7. Auditory Signal detection: For this subtest that examinee listens to a tape recording of alphabet letters in random order, and signals, by tapping the table, each time he or she hears the letter A. The letters are read at the rate of one per second. This subtest is a measure of selective attention and sustained attention.
8. Symbol Cancellation: For Symbol Cancellation, the examinee is presented a page with over 200 geometric figures and is asked to circle the figures that match a designated target. The task is a measure of selective and sustained attention.
9. Clocks: The Clocks subtest consists of five components: free drawing, predrawn copy, reading without numbers and reading with numbers. The subtest measures semantic memory and visuospatial memory.
10. Picture naming: Picture naming requires the examinee to name objects depicted in black and white line drawings. If the examinee does not recognise an object, he/she is given a semantic cue. If the examinee recognises the object but cannot spontaneously name it he/she is given a phonetic cue. The principal domain of focus is language naming, but the subtest also taps into visuoperceptual memory.
11. Sentence Reading-Arithmetic: This subtest serves a dual purpose. The first task requires the examinee to read aloud two math problems and is therefore a measure of reading ability. The second part of the subtest consists of nine math problems requiring addition, subtraction or multiplication.
12. Reading Single Words: This subtest requires the examinee to read aloud a set of ten words and five nonsense words. This allows the clinician to evaluate the examinee‘s ability to use phonetic decoding instead of visuospatial memory.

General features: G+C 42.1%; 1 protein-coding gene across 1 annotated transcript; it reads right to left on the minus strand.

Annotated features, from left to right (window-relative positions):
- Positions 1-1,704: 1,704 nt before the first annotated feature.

13. Spatial Location: For this subtest, the examinee is presented with a series of figures, and is then required to place circular chips on a matrix to replicate the array of dots in the stimulus figure. This subtest taps into the examinee‘s spatial memory.
14. Verbal Fluency: This subtest has three components. The first is a task of language expression, the second is considered to be a measure of language naming and verbal semantic memory and the third task taps in to language naming.
15. Praxis: This subtest is divided in to tests of ideomotor praxis for intransitive movements, transitive movements and buccofacial
movements. These tasks are a means of assessing praxis control and are accepted as tasks of ideomotor apraxia. Ideomotor apraxia often occurs after damage to the language dominant hemisphere. Limb apraxia is far more common than buccofacial apraxia, but successful performance on the buccofacial movements demonstrates the
examinee‘s ability to follow instructions.
16. Picture Recognition: For this subtest the examinee is shown a series of black and white line drawings, twenty of which are identical to those presented in the Picture naming subtest and twenty that are new pictures. The domains involved in this subtest are episodic memoryconsolidation and visuospatial memory. It is very useful with aphasics for whom the results of verbal memory tests are often contaminated by the effects of impaired verbal encoding or retrieval.
17. Expression of Emotion: This subtest requires the examinee to demonstrate four facial expressions that represent anger, sadness, happiness and surprise. The targeted domain is emotive expression.
18. Conceptual Shifting: This consists of a series of cards, each with a set of line drawings that share similar attributes. The examinee is asked to indicate, by pointing the number corresponding to each design, which three designs are alike. This task is a means of assessing functioning or generalisability and cognitive flexibility.
19. Picture description – Oral: The examinee is required to describe a scene using complete sentences. This task measures descriptive discourse, verbal fluency and language naming.
20. Auditory Comprehension: For this subtest the examinee is read five questions that require yes or no responses. The test is a measure of language comprehension.
21. Repetition: This subtest requires the examinee to repeat verbatim five items read aloud by the examiner. The task is a measure of language comprehension.